At high speed, the H80 was the joint-best performer on all our test rigs, despite not being as loud as the Antec Kühler H20 920 in our LGA1155 and AM3+ systems. It also performed well at low speed in the LGA1155 test rig, with temperatures rising by just 5˚C. Our AMD system is far more demanding, however, and at low speed the H80 only just managed to tame our overclocked FX CPU. As the H80 acts as an intake, the graphics card on our AMD test machine also ran noticeably hotter than with any of the other coolers fitted.
While its fans are very quiet at the lowest fan speed setting, however, the H80 was still 3˚C cooler than the Be Quiet! Dark Rock Pro in our LGA2011 system. Switching the fans to their noticeably louder medium speed also improved performance significantly, with a delta T of 52˚C – an excellent result. The noisy highest fan speed saw diminishing returns, though, with a delta T of 51˚C - just 1˚C cooler.
We have concerns about using the Corsair H80 as an air intake unless you have at least one other fan acting as an exhaust. This is especially true if your CPU is heavily overclocked, but we can’t deny that the H80 is simple to install and use, can be very quiet and offers superb cooling.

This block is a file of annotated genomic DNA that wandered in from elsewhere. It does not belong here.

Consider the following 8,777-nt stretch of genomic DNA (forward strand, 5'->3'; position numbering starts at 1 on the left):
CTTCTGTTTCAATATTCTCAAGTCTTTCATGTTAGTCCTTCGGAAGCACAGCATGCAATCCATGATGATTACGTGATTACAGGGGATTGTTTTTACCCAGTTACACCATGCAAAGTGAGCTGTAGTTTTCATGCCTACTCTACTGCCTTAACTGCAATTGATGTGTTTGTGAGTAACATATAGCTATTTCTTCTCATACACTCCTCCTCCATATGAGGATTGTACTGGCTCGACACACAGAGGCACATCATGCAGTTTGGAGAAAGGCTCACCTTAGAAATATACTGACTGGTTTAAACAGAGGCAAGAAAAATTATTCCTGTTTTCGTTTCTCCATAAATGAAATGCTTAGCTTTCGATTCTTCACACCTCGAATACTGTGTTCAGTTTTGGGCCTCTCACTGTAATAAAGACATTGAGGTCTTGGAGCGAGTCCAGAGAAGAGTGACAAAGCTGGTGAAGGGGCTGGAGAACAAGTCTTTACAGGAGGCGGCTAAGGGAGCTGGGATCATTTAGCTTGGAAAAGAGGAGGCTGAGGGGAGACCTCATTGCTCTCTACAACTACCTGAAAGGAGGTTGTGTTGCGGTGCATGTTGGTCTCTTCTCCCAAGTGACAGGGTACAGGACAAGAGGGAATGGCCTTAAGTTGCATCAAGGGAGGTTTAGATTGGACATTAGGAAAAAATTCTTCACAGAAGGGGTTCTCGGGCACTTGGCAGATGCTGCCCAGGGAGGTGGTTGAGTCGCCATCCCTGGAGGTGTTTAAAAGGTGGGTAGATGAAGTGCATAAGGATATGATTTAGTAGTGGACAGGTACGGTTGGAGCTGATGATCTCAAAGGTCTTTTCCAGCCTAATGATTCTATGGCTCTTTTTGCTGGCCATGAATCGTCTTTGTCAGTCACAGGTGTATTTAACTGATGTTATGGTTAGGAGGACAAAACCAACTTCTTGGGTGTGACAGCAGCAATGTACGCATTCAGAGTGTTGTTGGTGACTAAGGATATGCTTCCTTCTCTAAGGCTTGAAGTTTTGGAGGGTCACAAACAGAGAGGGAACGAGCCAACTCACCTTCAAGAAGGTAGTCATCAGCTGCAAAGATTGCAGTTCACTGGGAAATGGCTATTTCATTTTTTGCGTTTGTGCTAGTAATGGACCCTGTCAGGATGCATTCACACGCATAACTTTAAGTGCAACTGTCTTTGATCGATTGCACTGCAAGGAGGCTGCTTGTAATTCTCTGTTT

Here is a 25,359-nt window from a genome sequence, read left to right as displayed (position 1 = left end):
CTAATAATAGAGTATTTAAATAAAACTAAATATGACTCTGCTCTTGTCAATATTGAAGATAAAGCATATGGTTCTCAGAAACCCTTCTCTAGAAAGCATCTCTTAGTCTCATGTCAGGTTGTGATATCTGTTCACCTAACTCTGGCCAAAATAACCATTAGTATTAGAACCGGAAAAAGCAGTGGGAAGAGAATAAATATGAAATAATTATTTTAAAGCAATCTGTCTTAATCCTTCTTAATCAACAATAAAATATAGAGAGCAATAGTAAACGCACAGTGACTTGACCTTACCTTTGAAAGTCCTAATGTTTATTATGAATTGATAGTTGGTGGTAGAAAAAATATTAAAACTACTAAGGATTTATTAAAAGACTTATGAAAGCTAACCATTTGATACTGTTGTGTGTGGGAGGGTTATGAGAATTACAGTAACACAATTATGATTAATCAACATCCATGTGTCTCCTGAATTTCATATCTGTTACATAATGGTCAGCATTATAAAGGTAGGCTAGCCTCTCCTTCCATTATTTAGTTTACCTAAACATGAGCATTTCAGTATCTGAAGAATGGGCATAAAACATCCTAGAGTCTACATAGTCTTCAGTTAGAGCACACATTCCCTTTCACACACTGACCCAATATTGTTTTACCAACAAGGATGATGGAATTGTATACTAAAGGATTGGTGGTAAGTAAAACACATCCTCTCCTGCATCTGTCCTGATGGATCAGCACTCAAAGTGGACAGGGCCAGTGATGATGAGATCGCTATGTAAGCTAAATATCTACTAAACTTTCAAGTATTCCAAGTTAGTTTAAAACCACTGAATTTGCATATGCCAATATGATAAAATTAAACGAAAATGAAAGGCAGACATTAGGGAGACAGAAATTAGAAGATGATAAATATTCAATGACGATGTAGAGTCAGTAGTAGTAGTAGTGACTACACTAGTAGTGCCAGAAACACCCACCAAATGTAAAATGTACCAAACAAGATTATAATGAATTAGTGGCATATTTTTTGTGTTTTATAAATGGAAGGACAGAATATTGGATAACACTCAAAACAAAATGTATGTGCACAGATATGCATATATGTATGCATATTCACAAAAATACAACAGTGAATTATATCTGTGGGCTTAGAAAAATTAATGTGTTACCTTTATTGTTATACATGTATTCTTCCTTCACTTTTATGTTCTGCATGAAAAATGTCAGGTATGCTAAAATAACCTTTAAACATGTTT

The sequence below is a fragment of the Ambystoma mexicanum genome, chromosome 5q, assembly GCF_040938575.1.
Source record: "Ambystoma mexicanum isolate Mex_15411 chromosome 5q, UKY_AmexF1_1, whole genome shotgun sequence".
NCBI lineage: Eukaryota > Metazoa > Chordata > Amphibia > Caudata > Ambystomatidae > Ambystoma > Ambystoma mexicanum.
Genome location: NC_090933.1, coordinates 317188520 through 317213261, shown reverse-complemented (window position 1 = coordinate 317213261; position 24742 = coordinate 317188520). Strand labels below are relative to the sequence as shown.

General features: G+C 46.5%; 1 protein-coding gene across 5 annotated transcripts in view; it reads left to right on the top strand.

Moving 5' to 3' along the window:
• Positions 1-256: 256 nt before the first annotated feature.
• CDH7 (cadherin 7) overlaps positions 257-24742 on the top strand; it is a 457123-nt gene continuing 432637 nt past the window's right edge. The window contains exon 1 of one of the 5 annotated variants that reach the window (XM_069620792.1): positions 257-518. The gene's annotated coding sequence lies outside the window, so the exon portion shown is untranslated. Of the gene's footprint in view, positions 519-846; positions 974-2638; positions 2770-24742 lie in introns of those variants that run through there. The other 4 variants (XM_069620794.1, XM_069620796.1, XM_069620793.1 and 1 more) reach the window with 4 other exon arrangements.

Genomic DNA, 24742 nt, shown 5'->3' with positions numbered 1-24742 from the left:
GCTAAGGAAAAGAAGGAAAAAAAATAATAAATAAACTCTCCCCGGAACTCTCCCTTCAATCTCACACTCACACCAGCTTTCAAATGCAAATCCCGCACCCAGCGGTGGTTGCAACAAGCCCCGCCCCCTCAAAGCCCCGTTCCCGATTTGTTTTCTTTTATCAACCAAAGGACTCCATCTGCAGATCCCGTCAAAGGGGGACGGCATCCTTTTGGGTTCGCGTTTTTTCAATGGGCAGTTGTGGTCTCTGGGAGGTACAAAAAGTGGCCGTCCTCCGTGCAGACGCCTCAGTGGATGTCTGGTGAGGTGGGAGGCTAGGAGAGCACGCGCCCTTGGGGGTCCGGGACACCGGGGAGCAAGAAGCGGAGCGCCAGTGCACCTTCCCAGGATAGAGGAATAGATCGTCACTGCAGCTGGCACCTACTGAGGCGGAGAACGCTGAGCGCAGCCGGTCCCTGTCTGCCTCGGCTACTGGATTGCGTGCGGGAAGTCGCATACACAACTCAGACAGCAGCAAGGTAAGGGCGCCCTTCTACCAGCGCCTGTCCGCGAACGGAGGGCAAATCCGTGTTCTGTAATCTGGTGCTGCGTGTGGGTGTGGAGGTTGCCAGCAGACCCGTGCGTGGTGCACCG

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The H80’s medium fan setting provides the best balance of cooling and noise, and has the potential to handle a heavy overclock. While you’ll probably need to tweak the cooling layout of your case to set up the H80 as an intake, its superb cooling, easy installation and sub-£70 price make it a solid choice for those looking for that little bit extra when it comes to cooling. For Socket AM3+ and LGA1155 owners, Antec's Kühler H20 920 costs and performs the same and has the benefit of software fan control making it the better buy. Seeing as the Kühler H20 920 isn't compatible with LGA2011 yet, however, the H80 makes a great choice for cooling toasty Sandy Bridge E CPUs.